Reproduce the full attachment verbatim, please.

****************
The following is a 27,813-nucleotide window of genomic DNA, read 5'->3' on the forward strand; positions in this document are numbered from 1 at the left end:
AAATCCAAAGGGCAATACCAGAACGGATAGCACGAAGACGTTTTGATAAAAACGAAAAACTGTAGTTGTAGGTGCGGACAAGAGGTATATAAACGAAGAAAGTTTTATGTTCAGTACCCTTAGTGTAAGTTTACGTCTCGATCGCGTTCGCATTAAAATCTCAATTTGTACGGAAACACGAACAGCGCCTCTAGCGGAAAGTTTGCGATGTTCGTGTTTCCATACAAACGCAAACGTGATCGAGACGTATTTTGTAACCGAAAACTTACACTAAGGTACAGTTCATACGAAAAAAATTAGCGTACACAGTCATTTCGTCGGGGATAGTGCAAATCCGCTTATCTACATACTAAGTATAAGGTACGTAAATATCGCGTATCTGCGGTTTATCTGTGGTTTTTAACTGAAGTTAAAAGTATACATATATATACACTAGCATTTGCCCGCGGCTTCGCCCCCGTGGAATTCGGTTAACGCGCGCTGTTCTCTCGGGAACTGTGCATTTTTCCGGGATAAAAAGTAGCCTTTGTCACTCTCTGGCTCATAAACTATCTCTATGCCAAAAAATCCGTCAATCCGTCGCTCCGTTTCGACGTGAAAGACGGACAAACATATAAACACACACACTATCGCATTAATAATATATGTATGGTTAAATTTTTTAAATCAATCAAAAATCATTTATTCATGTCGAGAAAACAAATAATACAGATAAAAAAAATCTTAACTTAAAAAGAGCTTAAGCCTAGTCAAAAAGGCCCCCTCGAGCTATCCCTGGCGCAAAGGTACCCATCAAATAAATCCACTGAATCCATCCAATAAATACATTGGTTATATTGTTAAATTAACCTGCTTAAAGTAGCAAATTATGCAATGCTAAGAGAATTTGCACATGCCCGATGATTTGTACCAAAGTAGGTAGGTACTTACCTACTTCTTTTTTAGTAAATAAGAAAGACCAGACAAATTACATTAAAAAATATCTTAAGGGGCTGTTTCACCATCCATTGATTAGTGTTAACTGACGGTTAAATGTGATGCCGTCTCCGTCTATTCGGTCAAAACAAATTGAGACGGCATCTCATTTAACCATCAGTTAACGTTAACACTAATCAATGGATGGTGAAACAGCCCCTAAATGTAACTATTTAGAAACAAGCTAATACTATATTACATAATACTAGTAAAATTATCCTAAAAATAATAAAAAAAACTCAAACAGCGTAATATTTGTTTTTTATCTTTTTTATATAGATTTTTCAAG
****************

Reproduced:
The following is a 27,813-nucleotide window of genomic DNA, read 5'->3' on the forward strand; positions in this document are numbered from 1 at the left end:
AAATCCAAAGGGCAATACCAGAACGGATAGCACGAAGACGTTTTGATAAAAACGAAAAACTGTAGTTGTAGGTGCGGACAAGAGGTATATAAACGAAGAAAGTTTTATGTTCAGTACCCTTAGTGTAAGTTTACGTCTCGATCGCGTTCGCATTAAAATCTCAATTTGTACGGAAACACGAACAGCGCCTCTAGCGGAAAGTTTGCGATGTTCGTGTTTCCATACAAACGCAAACGTGATCGAGACGTATTTTGTAACCGAAAACTTACACTAAGGTACAGTTCATACGAAAAAAATTAGCGTACACAGTCATTTCGTCGGGGATAGTGCAAATCCGCTTATCTACATACTAAGTATAAGGTACGTAAATATCGCGTATCTGCGGTTTATCTGTGGTTTTTAACTGAAGTTAAAAGTATACATATATATACACTAGCATTTGCCCGCGGCTTCGCCCCCGTGGAATTCGGTTAACGCGCGCTGTTCTCTCGGGAACTGTGCATTTTTCCGGGATAAAAAGTAGCCTTTGTCACTCTCTGGCTCATAAACTATCTCTATGCCAAAAAATCCGTCAATCCGTCGCTCCGTTTCGACGTGAAAGACGGACAAACATATAAACACACACACTATCGCATTAATAATATATGTATGGTTAAATTTTTTAAATCAATCAAAAATCATTTATTCATGTCGAGAAAACAAATAATACAGATAAAAAAAATCTTAACTTAAAAAGAGCTTAAGCCTAGTCAAAAAGGCCCCCTCGAGCTATCCCTGGCGCAAAGGTACCCATCAAATAAATCCACTGAATCCATCCAATAAATACATTGGTTATATTGTTAAATTAACCTGCTTAAAGTAGCAAATTATGCAATGCTAAGAGAATTTGCACATGCCCGATGATTTGTACCAAAGTAGGTAGGTACTTACCTACTTCTTTTTTAGTAAATAAGAAAGACCAGACAAATTACATTAAAAAATATCTTAAGGGGCTGTTTCACCATCCATTGATTAGTGTTAACTGACGGTTAAATGTGATGCCGTCTCCGTCTATTCGGTCAAAACAAATTGAGACGGCATCTCATTTAACCATCAGTTAACGTTAACACTAATCAATGGATGGTGAAACAGCCCCTAAATGTAACTATTTAGAAACAAGCTAATACTATATTACATAATACTAGTAAAATTATCCTAAAAATAATAAAAAAAACTCAAACAGCGTAATATTTGTTTTTTATCTTTTTTATATAGATTTTTCAAG